21 May, 2024

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The 2024 Presidential Election

By Nihal Jayawickrama

Dr Nihal Jayawickrama

The Constitution states that a President who is elected by the people shall hold office for a term of five years. In the event of his death, resignation or removal, his successor shall be elected by Parliament to serve the unexpired period of his term of office. Any Bill that seeks to amend the Constitution to extend the prescribed term of office of the President is required to be passed by Parliament by a two-thirds majority and then approved by the people at a referendum. The Constitution also provides that the poll for the election of the President “shall be taken not less than one month and not more than two months” before the expiration of the term of office of the President in office. A popular television channel appears to be unaware of these constitutional requirements when it keeps chanting in the middle of its news programmes: “When is the Election ?”

Who may contest?

Any citizen who is qualified to be elected to the office of President may be nominated as a candidate for that office by a recognized political party. Alternatively, a citizen who is or has been an elected member of Parliament, may be nominated by any other political party or by an elector whose name appears on any register of electors.  Upon being nominated by a recognized political party, that candidate will be allotted the approved symbol of that party. For other candidates, the approved symbol for each candidate will be determined, in the first instance, “by agreement among such candidates”. In the absence of such an agreement, the symbol is determined by the Commissioner. However, the approved symbol of a recognized political party may not be allotted to a candidate who is not nominated by that party.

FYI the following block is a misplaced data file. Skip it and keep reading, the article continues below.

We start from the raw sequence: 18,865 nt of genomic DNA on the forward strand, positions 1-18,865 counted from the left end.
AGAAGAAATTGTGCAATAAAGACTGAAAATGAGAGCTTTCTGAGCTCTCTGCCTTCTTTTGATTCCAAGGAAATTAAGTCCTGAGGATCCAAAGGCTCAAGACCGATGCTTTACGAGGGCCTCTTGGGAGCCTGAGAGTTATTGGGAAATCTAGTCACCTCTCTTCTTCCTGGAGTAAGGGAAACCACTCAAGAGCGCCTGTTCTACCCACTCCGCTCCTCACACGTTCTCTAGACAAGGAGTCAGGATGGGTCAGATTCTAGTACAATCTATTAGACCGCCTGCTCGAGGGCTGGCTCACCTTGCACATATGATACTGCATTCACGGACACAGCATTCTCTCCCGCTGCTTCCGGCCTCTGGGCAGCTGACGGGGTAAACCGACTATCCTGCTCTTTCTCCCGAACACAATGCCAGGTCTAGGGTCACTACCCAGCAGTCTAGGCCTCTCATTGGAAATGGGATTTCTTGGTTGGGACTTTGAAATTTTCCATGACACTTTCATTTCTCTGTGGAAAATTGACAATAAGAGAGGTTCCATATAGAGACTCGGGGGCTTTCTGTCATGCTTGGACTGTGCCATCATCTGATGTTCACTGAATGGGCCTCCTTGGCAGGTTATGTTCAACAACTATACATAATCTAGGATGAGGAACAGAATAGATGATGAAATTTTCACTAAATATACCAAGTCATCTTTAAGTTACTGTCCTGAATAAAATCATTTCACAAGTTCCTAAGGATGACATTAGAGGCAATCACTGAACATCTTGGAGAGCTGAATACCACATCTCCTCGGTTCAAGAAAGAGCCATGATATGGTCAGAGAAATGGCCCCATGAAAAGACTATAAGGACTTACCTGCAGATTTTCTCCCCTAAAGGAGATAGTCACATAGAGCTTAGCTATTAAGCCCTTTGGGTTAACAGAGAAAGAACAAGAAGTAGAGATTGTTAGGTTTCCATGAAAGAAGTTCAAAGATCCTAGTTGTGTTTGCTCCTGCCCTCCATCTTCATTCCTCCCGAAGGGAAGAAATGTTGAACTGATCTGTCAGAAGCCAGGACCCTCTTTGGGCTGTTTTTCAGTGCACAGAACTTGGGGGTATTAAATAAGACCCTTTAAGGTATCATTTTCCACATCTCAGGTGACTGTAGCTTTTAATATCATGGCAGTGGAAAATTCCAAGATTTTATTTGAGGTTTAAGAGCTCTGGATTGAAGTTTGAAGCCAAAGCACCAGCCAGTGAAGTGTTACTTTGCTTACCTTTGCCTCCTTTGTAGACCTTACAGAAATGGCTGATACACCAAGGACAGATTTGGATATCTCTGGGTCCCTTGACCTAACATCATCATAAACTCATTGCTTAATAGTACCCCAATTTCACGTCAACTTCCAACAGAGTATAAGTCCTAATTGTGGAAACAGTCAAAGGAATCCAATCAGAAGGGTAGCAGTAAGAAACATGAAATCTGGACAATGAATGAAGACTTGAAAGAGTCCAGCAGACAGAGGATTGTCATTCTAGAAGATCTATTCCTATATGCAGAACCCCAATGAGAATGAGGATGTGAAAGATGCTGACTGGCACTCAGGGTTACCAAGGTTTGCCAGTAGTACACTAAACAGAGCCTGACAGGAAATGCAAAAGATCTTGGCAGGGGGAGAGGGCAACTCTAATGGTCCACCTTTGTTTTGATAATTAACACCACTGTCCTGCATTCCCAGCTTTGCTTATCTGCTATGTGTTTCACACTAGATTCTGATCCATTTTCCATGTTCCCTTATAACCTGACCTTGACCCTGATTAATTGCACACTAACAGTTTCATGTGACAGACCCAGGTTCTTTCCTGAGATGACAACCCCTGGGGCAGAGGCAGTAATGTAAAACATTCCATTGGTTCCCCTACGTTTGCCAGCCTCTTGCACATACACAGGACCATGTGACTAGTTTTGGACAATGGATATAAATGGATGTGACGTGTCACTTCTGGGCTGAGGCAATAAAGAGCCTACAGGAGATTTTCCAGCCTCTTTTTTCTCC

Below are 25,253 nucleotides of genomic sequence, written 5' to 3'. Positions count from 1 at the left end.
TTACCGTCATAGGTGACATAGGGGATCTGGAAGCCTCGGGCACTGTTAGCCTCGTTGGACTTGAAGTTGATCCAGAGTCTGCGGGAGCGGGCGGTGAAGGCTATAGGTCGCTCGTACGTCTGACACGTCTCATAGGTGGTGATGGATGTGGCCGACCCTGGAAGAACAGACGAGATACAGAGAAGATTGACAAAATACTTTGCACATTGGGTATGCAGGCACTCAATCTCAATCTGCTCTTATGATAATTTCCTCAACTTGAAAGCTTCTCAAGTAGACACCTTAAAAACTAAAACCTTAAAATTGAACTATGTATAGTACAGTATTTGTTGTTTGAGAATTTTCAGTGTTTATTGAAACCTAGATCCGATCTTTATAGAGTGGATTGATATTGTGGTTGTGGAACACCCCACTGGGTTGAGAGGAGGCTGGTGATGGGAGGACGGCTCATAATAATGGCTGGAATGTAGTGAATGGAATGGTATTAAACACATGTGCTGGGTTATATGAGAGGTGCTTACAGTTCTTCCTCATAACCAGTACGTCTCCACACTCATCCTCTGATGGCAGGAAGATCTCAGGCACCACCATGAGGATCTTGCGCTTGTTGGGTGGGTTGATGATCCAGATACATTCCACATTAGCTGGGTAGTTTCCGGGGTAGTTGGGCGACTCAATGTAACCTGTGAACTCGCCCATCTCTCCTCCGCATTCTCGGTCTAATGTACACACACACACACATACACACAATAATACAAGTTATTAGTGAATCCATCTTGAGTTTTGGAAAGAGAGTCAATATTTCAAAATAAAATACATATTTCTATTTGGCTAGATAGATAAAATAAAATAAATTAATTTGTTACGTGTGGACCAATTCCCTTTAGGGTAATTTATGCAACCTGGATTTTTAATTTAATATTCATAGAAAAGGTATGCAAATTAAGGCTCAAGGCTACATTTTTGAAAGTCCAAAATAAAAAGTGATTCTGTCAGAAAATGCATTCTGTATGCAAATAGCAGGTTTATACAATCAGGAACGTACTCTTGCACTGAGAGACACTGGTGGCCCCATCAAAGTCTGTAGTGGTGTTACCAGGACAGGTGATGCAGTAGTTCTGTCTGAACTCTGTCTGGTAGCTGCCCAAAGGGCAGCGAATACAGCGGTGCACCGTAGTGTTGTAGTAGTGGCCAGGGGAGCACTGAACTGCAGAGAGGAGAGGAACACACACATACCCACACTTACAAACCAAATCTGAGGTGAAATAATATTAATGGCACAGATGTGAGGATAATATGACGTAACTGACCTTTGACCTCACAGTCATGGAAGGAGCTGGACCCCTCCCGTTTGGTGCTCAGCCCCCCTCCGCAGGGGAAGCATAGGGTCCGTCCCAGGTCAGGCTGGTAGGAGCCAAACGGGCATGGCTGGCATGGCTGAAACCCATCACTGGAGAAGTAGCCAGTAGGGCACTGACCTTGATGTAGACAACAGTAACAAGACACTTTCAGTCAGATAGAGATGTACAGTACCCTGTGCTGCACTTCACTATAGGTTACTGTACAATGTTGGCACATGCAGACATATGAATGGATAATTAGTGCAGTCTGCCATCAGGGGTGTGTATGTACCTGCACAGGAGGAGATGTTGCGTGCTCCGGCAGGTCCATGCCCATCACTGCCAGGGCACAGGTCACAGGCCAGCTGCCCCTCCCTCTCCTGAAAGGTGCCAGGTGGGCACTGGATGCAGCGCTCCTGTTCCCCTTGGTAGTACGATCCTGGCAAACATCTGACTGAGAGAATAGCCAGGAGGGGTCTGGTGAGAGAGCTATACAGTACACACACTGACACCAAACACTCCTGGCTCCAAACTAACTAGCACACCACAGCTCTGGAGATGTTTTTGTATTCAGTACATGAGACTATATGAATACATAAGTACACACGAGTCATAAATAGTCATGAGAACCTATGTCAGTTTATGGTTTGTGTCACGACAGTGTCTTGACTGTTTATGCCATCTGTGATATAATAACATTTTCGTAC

A person is disqualified from being elected to the office of President if such person is under the age of 30 years, or has been twice elected to the office of President by the People.

Who may vote?

A Sri Lankan citizen who is not otherwise disqualified from being an elector (for example, if under the age of 18 years, or is serving a prison sentence, etc), will be entitled to vote only if that citizen’s name is entered in the appropriate register of electors. To be entitled to have one’s name and address entered in a register of electors, a citizen should be “ordinarily resident”, as a member of a household, at such address, within an electoral district, on the first day of June in the relevant year. A citizen’s temporary absence from such address on that day will not disqualify such citizen if it was due to “the performance of any duty incidental to any office, service or employment held or undertaken” by him/her. A citizen who has migrated abroad may therefore not be entitled to vote.

The poll

Where there are only two candidates, the voter will be required to mark figure 1 opposite the symbol and name of that voter’s preferred candidate. Where there are three candidates, the voter may specify his/her second preference by marking figure 2 opposite the symbol and name of that voter’s second choice. Where there that more than three candidates, the voter may indicate his/her second and third preferences by marking figures 2 and 3 opposite the relevant symbols and names. If a voter has specified a second preference only, or a third preference only, or both such preferences only, without specifying that voter’s first preference, the ballot paper will be void and will not be counted.

The count

The Commissioner will declare the candidate who has received “more than one-half of the valid votes cast” as elected to the office of President. In an election where there are only two candidates, this result will be immediately apparent.